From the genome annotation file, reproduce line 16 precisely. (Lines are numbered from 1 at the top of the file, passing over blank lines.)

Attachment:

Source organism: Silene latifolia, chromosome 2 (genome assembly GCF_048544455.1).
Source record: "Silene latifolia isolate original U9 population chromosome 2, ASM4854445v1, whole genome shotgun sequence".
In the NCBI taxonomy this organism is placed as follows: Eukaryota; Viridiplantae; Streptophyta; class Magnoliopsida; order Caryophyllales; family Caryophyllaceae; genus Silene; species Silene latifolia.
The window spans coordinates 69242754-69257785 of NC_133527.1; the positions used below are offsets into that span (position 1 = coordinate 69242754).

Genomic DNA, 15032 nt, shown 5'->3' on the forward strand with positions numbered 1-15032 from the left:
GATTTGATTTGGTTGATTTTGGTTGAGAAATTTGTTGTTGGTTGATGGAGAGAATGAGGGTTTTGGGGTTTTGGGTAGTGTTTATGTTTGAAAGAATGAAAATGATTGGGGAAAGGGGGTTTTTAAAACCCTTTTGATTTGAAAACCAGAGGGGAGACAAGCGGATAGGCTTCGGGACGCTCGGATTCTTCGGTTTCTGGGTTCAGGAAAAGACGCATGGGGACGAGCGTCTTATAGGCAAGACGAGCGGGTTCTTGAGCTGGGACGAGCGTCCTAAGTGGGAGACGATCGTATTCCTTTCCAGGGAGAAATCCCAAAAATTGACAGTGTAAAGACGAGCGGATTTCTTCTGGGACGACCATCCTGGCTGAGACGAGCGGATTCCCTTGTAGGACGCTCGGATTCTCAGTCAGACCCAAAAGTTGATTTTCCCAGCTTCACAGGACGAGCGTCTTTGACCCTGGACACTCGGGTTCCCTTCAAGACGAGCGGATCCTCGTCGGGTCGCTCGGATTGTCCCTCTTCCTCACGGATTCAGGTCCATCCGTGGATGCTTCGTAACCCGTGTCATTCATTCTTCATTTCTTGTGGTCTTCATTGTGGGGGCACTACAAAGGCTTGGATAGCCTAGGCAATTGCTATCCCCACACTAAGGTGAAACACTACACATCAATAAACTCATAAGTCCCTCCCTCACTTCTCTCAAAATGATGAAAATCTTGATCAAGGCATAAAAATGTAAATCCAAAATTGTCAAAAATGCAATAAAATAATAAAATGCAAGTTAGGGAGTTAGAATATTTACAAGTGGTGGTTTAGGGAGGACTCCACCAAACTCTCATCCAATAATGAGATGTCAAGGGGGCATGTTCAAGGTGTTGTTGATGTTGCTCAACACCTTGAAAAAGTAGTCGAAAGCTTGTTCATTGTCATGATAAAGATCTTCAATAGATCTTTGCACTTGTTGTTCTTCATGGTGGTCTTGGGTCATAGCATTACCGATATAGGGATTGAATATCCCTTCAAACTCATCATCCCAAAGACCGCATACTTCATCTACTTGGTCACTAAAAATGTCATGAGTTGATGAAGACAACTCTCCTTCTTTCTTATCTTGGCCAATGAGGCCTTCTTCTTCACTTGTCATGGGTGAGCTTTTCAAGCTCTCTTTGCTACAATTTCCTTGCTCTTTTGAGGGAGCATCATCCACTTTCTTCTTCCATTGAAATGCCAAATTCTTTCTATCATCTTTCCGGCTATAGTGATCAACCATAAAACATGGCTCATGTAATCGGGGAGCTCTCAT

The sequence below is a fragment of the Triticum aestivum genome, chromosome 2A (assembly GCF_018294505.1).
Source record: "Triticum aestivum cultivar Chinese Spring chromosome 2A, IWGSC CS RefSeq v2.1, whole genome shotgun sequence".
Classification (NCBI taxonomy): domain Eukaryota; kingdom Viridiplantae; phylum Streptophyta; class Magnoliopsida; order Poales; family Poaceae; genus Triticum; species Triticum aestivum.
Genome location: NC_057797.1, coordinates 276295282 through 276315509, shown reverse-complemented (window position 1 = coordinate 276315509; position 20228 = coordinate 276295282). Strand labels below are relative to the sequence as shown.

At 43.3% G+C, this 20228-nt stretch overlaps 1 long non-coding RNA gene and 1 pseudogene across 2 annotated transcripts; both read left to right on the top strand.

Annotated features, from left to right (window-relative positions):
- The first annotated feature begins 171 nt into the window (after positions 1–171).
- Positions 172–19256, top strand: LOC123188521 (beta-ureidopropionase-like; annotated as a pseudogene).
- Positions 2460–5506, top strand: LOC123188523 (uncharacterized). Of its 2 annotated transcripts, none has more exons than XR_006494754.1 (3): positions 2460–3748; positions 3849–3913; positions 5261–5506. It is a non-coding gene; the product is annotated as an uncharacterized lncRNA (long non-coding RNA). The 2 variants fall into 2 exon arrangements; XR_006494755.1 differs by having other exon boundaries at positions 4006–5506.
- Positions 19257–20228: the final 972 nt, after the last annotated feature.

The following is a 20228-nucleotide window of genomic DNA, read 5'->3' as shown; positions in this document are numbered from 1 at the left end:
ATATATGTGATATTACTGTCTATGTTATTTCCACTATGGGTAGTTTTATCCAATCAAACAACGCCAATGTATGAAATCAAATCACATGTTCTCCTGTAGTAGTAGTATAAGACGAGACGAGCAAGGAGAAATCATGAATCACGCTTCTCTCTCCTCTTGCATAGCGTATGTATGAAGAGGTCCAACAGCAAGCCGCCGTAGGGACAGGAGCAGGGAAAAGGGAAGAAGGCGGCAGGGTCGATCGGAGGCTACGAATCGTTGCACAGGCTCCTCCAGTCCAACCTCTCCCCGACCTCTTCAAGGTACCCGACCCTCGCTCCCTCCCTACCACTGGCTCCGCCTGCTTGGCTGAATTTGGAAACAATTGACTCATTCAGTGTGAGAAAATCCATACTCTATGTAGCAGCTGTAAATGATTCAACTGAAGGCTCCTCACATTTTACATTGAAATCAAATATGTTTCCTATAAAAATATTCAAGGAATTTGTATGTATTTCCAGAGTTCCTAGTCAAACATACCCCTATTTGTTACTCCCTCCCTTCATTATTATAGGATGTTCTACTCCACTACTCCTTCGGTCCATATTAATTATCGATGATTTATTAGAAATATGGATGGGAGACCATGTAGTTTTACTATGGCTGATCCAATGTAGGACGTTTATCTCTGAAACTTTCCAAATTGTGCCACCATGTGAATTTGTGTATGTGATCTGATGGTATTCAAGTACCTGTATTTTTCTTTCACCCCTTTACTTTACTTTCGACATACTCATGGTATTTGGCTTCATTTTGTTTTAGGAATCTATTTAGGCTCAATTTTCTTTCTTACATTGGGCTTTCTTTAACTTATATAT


- Positions 19257–20228: the final 972 nt, after the last annotated feature.